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Old 07-06-2012, 08:29 AM   #61
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If the meat is dry, you are cooking it too long. Pull the chicken when the juices run clear, and let rest for ten minutes or so before serving.

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Old 07-06-2012, 08:38 AM   #62
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Quote:
Originally Posted by Chief Longwind Of The North View Post
If the meat is dry, you are cooking it too long. Pull the chicken when the juices run clear, and let rest for ten minutes or so before serving.

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Old 07-06-2012, 10:47 AM   #63
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Quote:
Originally Posted by Chief Longwind Of The North
If the meat is dry, you are cooking it too long. Pull the chicken when the juices run clear, and let rest for ten minutes or so before serving.

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Thanks! I baked it at 400 for 40 minutes. Do you think I should go higher than 400 and shorten the time?
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Old 07-06-2012, 10:50 AM   #64
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Thanks! I baked it at 400 for 40 minutes. Do you think I should go higher than 400 and shorten the time?
You have to cook it less. So same temp, less time. Try 30 minutes @ 400F.
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Old 07-06-2012, 10:54 AM   #65
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Originally Posted by Andy M.

You have to cook it less. So same temp, less time. Try 30 minutes @ 400F.
Ok I'll try that and post the results.
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Old 07-06-2012, 11:23 AM   #66
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You really should get an instant read thermometer so you can by temp rather than time.
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Old 07-06-2012, 11:47 AM   #67
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You really should get an instant read thermometer so you can by temp rather than time.
I've never used one. What do I need to do?
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Old 07-06-2012, 11:54 AM   #68
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I've never used one. What do I need to do?
You can find digital (not a dial type) instant read thermometers in kitchen stores or places like Target or Wal-Mart, etc.

Taylor and Polder are reliable brands. You can find them for as little as $10.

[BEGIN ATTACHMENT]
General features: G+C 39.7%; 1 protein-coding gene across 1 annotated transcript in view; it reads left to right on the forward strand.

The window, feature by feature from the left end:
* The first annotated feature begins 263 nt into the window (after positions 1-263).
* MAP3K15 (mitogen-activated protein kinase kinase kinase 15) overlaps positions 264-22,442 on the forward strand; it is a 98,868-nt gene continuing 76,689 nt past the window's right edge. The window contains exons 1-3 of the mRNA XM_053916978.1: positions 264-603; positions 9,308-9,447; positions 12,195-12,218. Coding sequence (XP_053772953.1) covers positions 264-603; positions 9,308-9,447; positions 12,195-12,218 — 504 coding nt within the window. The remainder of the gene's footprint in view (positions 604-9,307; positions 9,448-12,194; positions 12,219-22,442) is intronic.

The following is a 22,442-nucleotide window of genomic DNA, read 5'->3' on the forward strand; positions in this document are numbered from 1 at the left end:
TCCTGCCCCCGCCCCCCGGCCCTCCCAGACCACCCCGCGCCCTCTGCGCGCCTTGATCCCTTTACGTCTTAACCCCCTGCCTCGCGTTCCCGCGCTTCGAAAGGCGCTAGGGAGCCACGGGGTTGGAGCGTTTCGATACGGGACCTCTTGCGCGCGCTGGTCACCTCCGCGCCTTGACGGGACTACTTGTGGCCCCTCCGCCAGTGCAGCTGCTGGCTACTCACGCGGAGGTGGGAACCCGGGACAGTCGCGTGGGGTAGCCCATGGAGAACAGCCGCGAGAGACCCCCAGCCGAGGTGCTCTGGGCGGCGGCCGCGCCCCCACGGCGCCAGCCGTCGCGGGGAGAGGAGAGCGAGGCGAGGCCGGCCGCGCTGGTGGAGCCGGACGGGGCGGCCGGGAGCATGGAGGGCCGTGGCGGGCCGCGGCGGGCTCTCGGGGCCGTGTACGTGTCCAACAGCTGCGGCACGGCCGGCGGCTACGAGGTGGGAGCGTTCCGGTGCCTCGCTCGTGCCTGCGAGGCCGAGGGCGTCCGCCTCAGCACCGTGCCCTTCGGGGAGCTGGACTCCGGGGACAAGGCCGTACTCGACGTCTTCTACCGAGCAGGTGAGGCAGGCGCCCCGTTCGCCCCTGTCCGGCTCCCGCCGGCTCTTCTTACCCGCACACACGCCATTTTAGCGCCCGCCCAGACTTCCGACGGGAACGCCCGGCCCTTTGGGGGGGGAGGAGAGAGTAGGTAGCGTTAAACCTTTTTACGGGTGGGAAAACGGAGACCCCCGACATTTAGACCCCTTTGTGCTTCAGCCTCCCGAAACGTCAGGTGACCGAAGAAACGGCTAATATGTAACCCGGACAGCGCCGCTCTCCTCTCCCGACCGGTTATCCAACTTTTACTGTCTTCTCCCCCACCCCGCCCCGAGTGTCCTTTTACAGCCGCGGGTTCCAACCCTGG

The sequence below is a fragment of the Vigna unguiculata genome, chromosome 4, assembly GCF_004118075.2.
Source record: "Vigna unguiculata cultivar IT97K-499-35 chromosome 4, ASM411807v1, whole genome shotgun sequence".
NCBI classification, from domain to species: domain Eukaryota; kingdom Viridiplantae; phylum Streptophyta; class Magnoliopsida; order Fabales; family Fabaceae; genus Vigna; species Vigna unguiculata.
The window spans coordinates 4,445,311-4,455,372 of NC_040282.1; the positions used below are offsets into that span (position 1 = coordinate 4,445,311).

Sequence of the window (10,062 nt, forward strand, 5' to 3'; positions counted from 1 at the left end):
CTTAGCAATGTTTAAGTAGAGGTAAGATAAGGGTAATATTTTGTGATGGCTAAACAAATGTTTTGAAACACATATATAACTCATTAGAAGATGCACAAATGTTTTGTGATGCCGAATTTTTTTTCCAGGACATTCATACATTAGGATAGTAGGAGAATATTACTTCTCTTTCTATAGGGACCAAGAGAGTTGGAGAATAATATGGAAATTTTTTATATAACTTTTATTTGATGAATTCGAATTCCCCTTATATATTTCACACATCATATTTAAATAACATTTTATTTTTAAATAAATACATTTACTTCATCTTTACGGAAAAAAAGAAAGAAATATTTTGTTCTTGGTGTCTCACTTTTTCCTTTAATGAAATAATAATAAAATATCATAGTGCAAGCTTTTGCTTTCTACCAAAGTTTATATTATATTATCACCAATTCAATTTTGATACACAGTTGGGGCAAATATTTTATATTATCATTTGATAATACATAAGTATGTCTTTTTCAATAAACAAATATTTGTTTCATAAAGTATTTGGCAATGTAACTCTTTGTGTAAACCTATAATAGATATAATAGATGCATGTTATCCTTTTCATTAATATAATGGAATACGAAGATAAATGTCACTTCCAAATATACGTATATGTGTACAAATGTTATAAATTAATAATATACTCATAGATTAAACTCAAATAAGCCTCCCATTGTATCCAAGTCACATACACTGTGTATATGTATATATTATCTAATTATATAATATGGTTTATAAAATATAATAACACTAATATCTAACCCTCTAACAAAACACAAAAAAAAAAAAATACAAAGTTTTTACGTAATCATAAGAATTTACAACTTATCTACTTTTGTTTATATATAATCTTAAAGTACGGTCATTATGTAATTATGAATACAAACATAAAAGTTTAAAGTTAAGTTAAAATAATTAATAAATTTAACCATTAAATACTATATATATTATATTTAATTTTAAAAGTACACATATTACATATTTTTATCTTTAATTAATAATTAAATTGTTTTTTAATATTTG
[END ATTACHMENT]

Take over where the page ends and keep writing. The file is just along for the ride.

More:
All you have to do is turn it on and stick the tip of the probe into the thickest part of the meat and let the temperature register. You sill see the numbers climbing on the display. When it stops, that's the temp of the meat. Test a couple of different parts of the meat to be sure. All chicken is cooked safely at 161F. I find thigh meat has a better texture around 180F-185F. Breast meat will be dry and tough at thigh temps so stick to the low to mid 160s.
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Old 07-08-2012, 08:58 PM   #69
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Quote:
Originally Posted by Andy M.

You can find digital (not a dial type) instant read thermometers in kitchen stores or places like Target or Wal-Mart, etc.

Taylor and Polder are reliable brands. You can find them for as little as $10.

All you have to do is turn it on and stick the tip of the probe into the thickest part of the meat and let the temperature register. You sill see the numbers climbing on the display. When it stops, that's the temp of the meat. Test a couple of different parts of the meat to be sure. All chicken is cooked safely at 161F. I find thigh meat has a better texture around 180F-185F. Breast meat will be dry and tough at thigh temps so stick to the low to mid 160s.
So do you take the meat out to rest as soon as it reaches the ideal temperature?
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Old 07-08-2012, 09:03 PM   #70
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So do you take the meat out to rest as soon as it reaches the ideal temperature?
Yes. Any additional cooking will merely result in more "overshoot" of your desired temperature.

Experienced chefs often take their roasts out of the oven short of the ultimate target temperature in anticipation of this overshoot. It is often an experience that must be learned. After taking your roast chicken (beef, pork) out of the oven, monitor the ultimate peak temperature and relate that to what it was when you took it out, and relate that to how you like it cooked. Take good notes and adjust your procedure accordingly.
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